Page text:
The least appearance of opposition struck fire out of the old autocrat. His eyes looked malignantly at me, and his gray whiskers bristled like those of an angry cat.
"Indeed, sir!" said he, pointing out over the wide-stretching moor. "Do you see that Black Tor over yonder? Well, do you see the low hill beyond with the thornbush upon it? It is the stoniest part of the whole moor. Is that a place where a shepherd would be likely to take his station? Your suggestion, sir, is a most absurd one." (11.93-5)
Here, Watson cleverly a lie to provoke Mr. Frankland into spilling what he knows about the mysterious man out on the moors. Mr. Frankland can't stand the "least appearance of opposition," so when Watson pretends to dismiss his ideas, Mr. Frankland immediately contradicts Watson with more details than he might have otherwise let on.
"Because he so far forgot himself as to tell you a true piece of autobiography upon the occasion when he first met you, and I dare say he has many a time regretted it since. He was once a schoolmaster in the north of England. Now, there is no one more easy to trace than a schoolmaster. There are scholastic agencies by which one may identify any man who has been in the profession. A little investigation showed me that a school had come to grief under atrocious circumstances, and that the man who had owned it—the name was different—had disappeared with his wife. The descriptions agreed. When I learned that the missing man was devoted to entomology the identification was complete." (12.57)
Stapleton's undoing is that he doesn't lie quite enough. He tells Watson the truth about having been a schoolmaster in the north of England. That is how Holmes manages to trace Stapleton's identity back to Yorkshire, where he and Beryl were living under the name of Vandeleur. The thing about living a life of constant lying is that you can't be on your guard all the time—Stapleton is bound to slip up, which is enough for Holmes to discover his secret.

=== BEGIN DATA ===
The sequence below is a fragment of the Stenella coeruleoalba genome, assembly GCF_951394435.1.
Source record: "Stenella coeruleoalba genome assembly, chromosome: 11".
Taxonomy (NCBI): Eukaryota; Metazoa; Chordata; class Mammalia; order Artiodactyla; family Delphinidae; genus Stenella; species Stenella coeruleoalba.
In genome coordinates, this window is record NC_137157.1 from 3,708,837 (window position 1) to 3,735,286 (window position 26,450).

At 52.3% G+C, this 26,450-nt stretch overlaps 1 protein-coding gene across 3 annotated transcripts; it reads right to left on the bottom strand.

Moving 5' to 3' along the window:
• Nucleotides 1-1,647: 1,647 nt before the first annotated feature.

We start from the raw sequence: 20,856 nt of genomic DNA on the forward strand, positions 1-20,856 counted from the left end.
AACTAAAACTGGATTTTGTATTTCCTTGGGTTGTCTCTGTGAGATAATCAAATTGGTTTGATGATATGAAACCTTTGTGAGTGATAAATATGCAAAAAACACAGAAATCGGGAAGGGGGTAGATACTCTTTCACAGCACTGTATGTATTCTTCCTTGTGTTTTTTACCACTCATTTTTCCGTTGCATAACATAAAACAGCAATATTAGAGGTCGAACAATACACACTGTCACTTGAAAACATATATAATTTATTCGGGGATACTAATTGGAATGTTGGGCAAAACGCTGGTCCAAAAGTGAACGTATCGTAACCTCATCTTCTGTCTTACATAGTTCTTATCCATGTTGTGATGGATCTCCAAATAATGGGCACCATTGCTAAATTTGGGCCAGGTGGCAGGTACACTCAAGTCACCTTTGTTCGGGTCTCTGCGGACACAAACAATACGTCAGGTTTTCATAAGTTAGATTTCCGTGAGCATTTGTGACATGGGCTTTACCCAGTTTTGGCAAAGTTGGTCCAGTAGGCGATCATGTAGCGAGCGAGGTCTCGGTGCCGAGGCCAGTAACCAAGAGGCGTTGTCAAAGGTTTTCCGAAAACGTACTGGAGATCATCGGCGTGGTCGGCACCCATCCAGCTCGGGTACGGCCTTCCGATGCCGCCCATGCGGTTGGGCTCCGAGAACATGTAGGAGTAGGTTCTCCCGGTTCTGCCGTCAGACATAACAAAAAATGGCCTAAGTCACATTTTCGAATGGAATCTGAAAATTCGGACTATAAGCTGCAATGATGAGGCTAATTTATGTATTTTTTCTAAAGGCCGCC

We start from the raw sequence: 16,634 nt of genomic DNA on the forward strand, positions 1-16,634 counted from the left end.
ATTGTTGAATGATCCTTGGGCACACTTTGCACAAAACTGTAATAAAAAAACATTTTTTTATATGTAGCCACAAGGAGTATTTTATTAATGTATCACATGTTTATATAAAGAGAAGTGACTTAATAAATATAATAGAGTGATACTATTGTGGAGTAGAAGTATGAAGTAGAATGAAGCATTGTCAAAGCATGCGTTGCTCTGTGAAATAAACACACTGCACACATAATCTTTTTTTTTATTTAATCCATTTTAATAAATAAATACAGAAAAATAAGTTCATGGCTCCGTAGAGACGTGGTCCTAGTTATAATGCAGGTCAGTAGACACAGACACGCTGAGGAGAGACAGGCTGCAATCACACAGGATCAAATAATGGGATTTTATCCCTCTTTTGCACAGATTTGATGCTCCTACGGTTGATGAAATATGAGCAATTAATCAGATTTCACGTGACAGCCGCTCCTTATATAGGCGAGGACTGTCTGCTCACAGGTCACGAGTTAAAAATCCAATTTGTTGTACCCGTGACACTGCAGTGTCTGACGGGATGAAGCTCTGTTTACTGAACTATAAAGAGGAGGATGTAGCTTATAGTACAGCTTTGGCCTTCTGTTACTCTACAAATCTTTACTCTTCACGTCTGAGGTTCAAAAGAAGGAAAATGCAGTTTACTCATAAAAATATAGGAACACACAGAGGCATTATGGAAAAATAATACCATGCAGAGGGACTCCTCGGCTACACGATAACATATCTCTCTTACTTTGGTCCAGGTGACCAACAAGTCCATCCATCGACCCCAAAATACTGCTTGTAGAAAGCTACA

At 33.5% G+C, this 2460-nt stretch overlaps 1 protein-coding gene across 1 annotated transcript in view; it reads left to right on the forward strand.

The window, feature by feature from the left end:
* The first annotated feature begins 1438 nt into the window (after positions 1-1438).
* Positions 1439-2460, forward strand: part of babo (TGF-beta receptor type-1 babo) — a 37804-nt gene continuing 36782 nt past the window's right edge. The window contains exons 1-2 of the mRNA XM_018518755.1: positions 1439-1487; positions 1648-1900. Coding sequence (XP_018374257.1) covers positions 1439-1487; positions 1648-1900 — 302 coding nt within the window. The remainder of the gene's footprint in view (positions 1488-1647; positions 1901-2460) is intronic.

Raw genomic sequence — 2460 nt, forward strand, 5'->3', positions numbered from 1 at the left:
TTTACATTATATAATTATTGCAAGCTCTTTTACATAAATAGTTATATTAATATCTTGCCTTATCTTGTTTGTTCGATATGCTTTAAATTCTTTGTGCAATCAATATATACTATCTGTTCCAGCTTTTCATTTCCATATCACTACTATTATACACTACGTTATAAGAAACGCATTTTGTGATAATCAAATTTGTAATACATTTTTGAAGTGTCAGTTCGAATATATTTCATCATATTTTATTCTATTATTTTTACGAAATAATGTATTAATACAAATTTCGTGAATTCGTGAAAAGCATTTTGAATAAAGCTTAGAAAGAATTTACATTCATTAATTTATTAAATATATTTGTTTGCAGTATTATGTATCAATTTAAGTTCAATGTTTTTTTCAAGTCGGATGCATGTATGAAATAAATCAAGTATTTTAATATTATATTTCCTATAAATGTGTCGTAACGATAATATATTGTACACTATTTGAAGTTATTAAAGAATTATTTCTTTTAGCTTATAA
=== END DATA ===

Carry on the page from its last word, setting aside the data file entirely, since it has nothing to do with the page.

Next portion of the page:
"Who—who's this?" [Stapleton] stammered.
"It is Selden, the man who escaped from Princetown."
Stapleton turned a ghastly face upon us, but by a supreme effort he had overcome his amazement and his disappointment. He looked sharply from Holmes to me. "Dear me! What a very shocking affair! How did he die?" (12.111-13)
This is the first dialogue between Stapleton, Holmes, and Watson after Holmes has told Watson that Stapleton is the murderer. Stapleton tried to hide his shock that the body isn't Sir Henry. The language Watson uses to describe Stapleton changes entirely once he knows for sure that Stapleton is guilty. Suddenly, Stapleton's face is "ghastly" (meaning very pale) because he is struggling with his "amazement and his disappointment." Watson has an entirely new insight into Stapleton's character now that he can see through his lies, and it influences his narration.
"Yes, it is an interesting instance of a throwback, which appears to be both physical and spiritual. A study of family portraits is enough to convert a man to the doctrine of reincarnation. The fellow is a Baskerville—that is evident." (13.61)
Once again, no matter how much Stapleton lies, his face betrays him. Here, his resemblance to Hugo Baskerville proves to Holmes that he's secretly a Baskerville relative after the family fortune. No matter how good a liar Stapleton may be, he can't control every variable. As Shakespeare said, "the truth will out." Especially with Sherlock Holmes on the case.
"Thank God! Thank God! Oh, this villain! See how he has treated me!" [Beryl] shot her arms out from her sleeves, and we saw with horror that they were all mottled with bruises. "But this is nothing—nothing! It is my mind and soul that he has tortured and defiled. I could endure it all, ill-usage, solitude, a life of deception, everything, as long as I could still cling to the hope that I had his love, but now I know that in this also I have been his dupe and his tool." She broke into passionate sobbing as she spoke. (14.68)
Beryl Stapleton claims that she could take Stapleton's abuse and lies if she "could still cling to the hope that she had his love." As soon as this bubble bursts, she turns violently against him. What might Conan Doyle be suggesting about the morality (or immorality) of love in general? Have you ever lied to protect someone you love? (All answers are strictly confidential.)